What is an immigration point system?

The Senate bill will include a point system to sort out and prioritize persons seeking to immigrant – or to change their status from temporary to permanent in the U.S. A pint system is reported to be a keystone for bipartisan support of immigration reform. So, what is it?
I have posted on it before regarding Canada, and to a lesser extent Australia and France.
A sympathetic analysis of the point system concept was presented on May I before the House Judiciary Committee’s subcommittee which is drafting the Senate bill. The presentation was made by Demetrios Papademetriou, President of the Migration Policy Institute.
He believes that a point system can help steer immigration but it should not be a centerpiece.
“Point systems are first and foremost human capital accrual mechanisms” he said. Pints are given to what a country wants to value at a specific point in time among all the possible attributes.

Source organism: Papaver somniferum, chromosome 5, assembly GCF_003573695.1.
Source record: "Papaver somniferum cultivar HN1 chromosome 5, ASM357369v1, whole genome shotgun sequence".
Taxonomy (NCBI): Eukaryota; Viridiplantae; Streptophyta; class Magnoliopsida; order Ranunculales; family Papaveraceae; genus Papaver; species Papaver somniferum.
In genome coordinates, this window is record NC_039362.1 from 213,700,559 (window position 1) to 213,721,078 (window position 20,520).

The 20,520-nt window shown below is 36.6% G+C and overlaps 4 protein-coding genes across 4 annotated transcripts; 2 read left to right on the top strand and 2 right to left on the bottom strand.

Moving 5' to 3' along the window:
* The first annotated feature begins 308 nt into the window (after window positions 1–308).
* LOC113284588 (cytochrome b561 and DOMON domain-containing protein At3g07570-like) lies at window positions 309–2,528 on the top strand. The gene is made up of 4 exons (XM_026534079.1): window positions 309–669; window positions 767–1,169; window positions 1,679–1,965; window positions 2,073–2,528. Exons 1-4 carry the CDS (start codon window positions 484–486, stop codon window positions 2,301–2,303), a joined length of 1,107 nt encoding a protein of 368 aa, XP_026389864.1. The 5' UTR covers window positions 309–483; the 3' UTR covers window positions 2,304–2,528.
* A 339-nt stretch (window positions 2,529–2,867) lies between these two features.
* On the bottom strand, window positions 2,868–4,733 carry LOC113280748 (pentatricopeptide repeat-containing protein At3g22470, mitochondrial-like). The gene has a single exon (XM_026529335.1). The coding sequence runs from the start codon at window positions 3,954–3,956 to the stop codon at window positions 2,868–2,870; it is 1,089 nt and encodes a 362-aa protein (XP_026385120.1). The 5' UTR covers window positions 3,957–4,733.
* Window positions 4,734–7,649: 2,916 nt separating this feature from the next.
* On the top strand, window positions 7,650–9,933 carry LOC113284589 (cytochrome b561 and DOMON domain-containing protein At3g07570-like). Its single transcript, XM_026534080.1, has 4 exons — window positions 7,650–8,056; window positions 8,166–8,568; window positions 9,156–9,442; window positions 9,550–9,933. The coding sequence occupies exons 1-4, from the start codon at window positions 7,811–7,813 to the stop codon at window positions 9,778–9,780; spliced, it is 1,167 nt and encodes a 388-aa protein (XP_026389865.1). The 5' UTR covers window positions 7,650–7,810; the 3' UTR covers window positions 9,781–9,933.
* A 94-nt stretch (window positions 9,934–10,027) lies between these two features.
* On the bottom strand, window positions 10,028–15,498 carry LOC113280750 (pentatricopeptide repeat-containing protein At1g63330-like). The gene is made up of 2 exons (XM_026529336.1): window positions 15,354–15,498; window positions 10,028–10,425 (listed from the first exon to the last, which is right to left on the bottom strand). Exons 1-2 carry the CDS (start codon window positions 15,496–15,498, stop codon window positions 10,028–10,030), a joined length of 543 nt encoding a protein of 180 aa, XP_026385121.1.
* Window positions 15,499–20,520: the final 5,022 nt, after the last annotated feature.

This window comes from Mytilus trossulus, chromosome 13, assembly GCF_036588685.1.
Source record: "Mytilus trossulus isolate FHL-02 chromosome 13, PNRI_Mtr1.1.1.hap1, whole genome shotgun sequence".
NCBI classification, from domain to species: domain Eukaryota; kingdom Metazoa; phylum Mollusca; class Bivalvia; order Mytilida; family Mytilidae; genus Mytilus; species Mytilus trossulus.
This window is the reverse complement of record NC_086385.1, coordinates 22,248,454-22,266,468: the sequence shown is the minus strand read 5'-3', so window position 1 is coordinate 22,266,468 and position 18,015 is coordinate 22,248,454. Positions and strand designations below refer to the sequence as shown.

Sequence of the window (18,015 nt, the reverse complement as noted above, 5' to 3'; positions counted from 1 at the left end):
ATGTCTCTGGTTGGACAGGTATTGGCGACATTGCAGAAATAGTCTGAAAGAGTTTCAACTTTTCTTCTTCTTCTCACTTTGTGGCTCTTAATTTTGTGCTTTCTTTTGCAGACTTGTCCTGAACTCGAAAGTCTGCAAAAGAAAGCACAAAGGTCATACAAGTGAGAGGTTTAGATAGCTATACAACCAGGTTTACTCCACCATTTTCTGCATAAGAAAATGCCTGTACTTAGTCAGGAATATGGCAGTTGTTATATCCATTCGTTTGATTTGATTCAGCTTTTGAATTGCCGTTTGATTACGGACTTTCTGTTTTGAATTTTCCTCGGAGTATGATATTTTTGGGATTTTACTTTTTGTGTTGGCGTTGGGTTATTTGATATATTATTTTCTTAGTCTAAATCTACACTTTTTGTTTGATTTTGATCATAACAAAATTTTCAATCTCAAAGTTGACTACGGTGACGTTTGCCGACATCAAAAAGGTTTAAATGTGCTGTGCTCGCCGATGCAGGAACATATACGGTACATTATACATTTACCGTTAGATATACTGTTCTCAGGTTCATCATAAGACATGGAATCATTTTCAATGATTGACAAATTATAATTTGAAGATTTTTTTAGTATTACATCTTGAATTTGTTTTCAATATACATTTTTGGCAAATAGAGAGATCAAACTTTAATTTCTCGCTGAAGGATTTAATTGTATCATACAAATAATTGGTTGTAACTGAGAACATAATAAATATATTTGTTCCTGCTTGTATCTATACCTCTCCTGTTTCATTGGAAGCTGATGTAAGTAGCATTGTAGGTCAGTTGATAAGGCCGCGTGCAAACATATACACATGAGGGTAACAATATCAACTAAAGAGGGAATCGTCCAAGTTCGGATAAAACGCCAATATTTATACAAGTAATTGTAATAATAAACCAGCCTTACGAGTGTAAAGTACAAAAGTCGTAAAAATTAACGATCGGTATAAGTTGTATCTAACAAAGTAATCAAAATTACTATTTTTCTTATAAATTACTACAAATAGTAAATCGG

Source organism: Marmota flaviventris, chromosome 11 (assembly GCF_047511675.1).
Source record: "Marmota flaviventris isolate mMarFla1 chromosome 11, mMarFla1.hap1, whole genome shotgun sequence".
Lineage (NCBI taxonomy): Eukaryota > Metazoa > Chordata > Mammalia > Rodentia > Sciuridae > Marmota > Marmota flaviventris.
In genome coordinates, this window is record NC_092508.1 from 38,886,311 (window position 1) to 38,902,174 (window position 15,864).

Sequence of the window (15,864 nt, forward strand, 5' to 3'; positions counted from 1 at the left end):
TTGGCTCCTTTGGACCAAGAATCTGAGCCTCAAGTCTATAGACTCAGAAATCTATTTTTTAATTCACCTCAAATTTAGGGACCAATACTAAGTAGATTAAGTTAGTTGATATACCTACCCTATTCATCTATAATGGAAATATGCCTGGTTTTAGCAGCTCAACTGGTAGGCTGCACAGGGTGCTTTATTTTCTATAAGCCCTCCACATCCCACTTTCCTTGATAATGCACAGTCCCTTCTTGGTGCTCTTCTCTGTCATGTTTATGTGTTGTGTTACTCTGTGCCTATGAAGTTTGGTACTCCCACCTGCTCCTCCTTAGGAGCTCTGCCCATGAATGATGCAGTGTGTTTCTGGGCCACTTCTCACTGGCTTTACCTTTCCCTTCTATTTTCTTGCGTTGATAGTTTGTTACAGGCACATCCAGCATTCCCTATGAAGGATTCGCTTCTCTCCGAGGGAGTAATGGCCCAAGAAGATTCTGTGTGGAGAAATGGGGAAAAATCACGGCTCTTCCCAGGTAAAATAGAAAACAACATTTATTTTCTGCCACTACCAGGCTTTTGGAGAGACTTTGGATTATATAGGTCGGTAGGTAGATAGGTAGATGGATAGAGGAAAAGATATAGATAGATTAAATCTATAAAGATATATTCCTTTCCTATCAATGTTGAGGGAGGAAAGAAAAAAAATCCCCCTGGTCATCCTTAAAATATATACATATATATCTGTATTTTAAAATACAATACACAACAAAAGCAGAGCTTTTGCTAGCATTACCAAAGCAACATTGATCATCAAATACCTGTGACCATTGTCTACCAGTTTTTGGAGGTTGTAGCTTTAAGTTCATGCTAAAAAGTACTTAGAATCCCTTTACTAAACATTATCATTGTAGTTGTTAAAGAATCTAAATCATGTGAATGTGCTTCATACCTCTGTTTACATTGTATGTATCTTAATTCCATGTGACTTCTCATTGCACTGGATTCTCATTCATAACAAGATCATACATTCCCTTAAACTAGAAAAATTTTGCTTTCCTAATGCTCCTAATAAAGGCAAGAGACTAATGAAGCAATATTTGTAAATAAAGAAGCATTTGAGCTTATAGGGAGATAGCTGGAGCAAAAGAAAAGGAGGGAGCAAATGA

Five criteria tend to be applied in point systems of other countries: education, occupation, work experience, language and age.
Sometimes lower values are applied to these other criteria: employer job offer, prior wages, prior work or educational experience in the country, presence of close relatives, certain special considerations, and involvement in job creation.
Canada started a point system by focusing on areas of shortages of certain jobs (not shortages of workers for jobs). That did not work. It revised the system to focus on broader criteria of economic advancement.
One quarter of Canadian immigrants are processed through its point system; rest immigrant based on traditional criteria.
To some degree a point system shifts the talent search away from employers using temporary visa programs and towards government driven selection processes. One can have a hybrid system of some temporary programs filled by employer sponsorships alongside a point system.
The political advantages of point systems start with their appearing to use quantitative, objective selection criteria to advance clearly defined economic and labor market goals. The system comes in effect with a grand plan seal.
Also, if the point system is designed to focus on long term economic growth, there is less concern about the system causing of a displacement of native workers.
And also, the system appears flexible, adaptable and simple, so that is can be maintained and stay legitimate over time.
A point system can be refined to govern the passage of illegal immigrants into legal status and then